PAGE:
Deal or No Deal: Allianz CEO Faces $3.2 Billion M&A ChoiceBy
Allianz said to explore a purchase of QBE, parts of Generali
Insurer promised to pay out its unused M&A budget in February
Allianz SE Chief Executive Officer Oliver Baete has 3 billion euros ($3.2 billion) to spend on acquisitions and is scouting for targets from Australia to Italy. Rushing into a deal would be a mistake, according to some investors and analysts.
With two weeks remaining before a self-imposed deadline, Baete should take a “disciplined” approach to M&A and distribute the unused budget to shareholders, according to Tim Friebertshaeuser, a fund manager at DWS Investments. DWS is part of Deutsche Bank AG, Allianz’s second-largest shareholder, according to data compiled by Bloomberg.
“Maybe it’s more efficient for them to use their current strength to grow their market share organically, instead of spending billions on acquisitions,” said Friebertshaeuser.
Acquisitions would help Baete to meet his earnings per share target even as ultra-low interest rates and increased regulation weigh on earnings. The 51-year-old, who has led Europe’s largest insurer since May 2015, explored a purchase of Australian insurer QBE Insurance Group Ltd. as well as parts of Assicurazioni Generali SpA, Italy’s biggest insurer, according to people familiar with the matter. Deliberations are at an early stage and no final decisions have been made, the people said.
“Allianz could be most interested in Generali’s French, German and eastern European units in property and casualty,” said Philipp Haessler, an analyst at Equinet Bank AG in Frankfurt. “Since Allianz has a large Italian operation already, they might not be that interested in adding to that.”
Baete is due to decide whether it will use the money on an acquisition or its first-ever buyback by Feb. 17. QBE, the Australian insurer, last week said it’s not in talks with any potential buyers after a report that the German firm had made an informal approach. Allianz agreed on Thursday to buy the 33.5 percent stake it didn’t already own in Allianz - Irish Life Holdings for 160 million euros.
The insurer also held informal discussions with Generali in December about potentially acquiring the company’s French unit, people familiar with the matter said at the time. Reports last week speculated that Allianz could buy units of Generali that Intesa Sanpaolo SpA wouldn’t want to keep if a possible offer for the insurer succeeds.
Turin-based Intesa reiterated on Friday that it’s weighing a potential takeover of Generali. Intesa described a possible bid as a “case study” that’s only one of many options the Italian bank is considering.
Allianz is interested in acquisitions in property and casualty insurance as well as in credit insurance and asset management, Baete said in an interview with Sueddeutsche Zeitung in January. The potential for synergies for insurers bidding for parts of Generali is far higher in its P&C operations, though most of its business is in mature markets, which Allianz does not appear focused on, Keefe, Bruyette & Woods said in a note on Wednesday.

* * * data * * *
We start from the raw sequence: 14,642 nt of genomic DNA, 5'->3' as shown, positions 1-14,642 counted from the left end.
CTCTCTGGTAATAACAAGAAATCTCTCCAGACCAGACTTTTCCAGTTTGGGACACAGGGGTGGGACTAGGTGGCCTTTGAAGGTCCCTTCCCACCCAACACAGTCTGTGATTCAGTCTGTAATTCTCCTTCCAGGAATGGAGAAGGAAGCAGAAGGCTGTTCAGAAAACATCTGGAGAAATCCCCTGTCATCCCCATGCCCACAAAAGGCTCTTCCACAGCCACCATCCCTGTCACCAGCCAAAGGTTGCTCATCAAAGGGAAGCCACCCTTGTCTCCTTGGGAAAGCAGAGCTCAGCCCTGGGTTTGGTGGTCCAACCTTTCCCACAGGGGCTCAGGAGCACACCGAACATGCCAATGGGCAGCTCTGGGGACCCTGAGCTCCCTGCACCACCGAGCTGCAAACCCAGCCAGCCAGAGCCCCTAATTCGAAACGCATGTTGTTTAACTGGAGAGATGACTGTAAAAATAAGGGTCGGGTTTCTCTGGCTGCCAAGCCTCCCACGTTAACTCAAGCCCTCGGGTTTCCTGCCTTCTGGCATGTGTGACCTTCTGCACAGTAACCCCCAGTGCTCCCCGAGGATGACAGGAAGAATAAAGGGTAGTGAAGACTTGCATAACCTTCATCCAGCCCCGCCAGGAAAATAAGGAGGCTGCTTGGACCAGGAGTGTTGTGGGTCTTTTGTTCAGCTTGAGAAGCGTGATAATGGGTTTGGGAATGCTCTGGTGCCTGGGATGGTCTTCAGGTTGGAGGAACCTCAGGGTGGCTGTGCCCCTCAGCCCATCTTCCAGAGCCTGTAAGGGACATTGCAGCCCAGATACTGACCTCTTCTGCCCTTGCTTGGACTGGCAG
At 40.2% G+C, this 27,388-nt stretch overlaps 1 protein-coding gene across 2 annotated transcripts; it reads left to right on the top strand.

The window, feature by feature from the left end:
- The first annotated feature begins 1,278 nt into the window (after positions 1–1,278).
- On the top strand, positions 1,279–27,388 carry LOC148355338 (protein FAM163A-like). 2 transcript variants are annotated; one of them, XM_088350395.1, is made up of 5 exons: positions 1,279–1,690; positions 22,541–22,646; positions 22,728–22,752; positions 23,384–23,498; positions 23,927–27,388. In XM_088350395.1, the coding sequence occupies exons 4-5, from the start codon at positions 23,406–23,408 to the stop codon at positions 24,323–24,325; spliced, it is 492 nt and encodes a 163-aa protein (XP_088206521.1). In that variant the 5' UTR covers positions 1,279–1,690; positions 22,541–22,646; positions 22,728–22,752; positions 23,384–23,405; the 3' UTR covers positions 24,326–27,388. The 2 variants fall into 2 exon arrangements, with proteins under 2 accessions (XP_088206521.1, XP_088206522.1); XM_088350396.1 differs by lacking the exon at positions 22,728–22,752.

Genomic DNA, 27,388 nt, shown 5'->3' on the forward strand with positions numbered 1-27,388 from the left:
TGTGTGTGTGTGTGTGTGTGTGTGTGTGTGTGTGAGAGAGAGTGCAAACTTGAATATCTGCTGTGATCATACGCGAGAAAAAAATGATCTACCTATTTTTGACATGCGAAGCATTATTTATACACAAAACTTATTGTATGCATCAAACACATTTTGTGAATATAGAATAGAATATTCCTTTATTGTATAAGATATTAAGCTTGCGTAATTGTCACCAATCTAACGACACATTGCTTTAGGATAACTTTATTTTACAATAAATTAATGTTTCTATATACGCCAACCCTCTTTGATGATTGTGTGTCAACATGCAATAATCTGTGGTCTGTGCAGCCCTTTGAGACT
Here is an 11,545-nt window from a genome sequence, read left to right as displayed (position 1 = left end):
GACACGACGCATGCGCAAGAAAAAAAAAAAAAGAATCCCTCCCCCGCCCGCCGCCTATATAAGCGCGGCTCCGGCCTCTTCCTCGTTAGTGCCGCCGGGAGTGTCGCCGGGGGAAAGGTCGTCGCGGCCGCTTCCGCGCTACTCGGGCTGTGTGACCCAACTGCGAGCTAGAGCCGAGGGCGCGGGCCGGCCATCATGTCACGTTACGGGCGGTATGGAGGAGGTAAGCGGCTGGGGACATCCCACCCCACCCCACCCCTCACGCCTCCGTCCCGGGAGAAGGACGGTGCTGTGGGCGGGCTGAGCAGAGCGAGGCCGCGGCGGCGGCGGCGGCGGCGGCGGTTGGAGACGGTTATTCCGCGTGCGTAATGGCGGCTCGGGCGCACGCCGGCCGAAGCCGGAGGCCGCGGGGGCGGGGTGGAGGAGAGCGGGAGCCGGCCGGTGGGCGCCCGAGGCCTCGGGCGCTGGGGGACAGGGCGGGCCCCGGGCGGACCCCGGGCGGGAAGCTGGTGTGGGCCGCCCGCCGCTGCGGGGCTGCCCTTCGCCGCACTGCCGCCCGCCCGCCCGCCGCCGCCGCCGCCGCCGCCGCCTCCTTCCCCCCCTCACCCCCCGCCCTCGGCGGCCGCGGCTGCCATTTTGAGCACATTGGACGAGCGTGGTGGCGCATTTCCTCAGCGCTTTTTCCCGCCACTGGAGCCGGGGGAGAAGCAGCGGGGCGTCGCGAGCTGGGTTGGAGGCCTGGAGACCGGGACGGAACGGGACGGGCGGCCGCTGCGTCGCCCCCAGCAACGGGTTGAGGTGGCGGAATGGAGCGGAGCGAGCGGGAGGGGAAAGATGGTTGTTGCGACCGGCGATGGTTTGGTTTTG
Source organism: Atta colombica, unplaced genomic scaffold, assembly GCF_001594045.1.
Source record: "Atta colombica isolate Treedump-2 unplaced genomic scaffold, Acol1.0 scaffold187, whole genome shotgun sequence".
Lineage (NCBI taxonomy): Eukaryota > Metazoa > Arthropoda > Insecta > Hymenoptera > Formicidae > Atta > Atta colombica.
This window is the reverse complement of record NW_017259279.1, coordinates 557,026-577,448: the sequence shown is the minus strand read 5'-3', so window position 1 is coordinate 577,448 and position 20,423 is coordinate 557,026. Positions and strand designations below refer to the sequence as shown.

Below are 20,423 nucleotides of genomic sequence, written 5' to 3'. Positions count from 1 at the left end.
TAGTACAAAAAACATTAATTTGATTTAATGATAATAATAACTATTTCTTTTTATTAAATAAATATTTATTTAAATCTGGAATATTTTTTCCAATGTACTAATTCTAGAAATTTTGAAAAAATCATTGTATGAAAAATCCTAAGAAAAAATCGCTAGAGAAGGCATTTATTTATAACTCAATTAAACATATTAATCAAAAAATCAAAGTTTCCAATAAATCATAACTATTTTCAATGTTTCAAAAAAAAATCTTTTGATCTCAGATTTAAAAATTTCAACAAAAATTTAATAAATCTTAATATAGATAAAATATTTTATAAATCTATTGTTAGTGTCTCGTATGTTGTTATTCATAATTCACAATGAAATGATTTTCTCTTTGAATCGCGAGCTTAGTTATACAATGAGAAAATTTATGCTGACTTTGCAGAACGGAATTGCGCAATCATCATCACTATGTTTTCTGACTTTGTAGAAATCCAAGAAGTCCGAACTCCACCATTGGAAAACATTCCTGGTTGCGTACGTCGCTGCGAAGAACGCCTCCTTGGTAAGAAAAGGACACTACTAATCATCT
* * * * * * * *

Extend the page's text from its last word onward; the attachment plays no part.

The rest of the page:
Some analysts say talk of consolidation in an industry that hasn’t seen large-scale acquisitions in Europe for almost 20 years may be exaggerated. “All the talk about full-scale mergers of Allianz, Axa, Zurich and Generali is largely overstated,” said Thomas Seidl, an analyst at Sanford C. Bernstein in London. “All they want to spend is a few billions in dedicated areas.”
Allianz’s last major acquisition was 10 years ago when it bought the remaining shares of Assurances Generales de France. Baete signaled he’s open to a deal in November, saying he was willing to pay a large premium to achieve a leading position in some of their markets. A deal now would also help the CEO reach his target of raising annual earnings-per-share growth by 5 percent on average and reaching an adjusted return on equity of 13 percent by 2018.
Focusing on buying units rather than big acquisitions makes more sense for the firm, said Friebertshaeuser, who helps oversee about 715 billion euros at Frankfurt-based DWS. “For the stronger players, buying a large company as a whole would make less sense than buying the bits and pieces that fit best,” he said. “Unfortunately these don’t come to market very often.”
If Baete does find the right target, shareholders may be willing to give him more time, said Michael Haid, an insurance analyst at Commerzbank AG.
“Allianz could still use the money for a reasonable transaction,” Haid said. “They would even find investor acceptance to cancel the share buyback later, should it already have been launched.”
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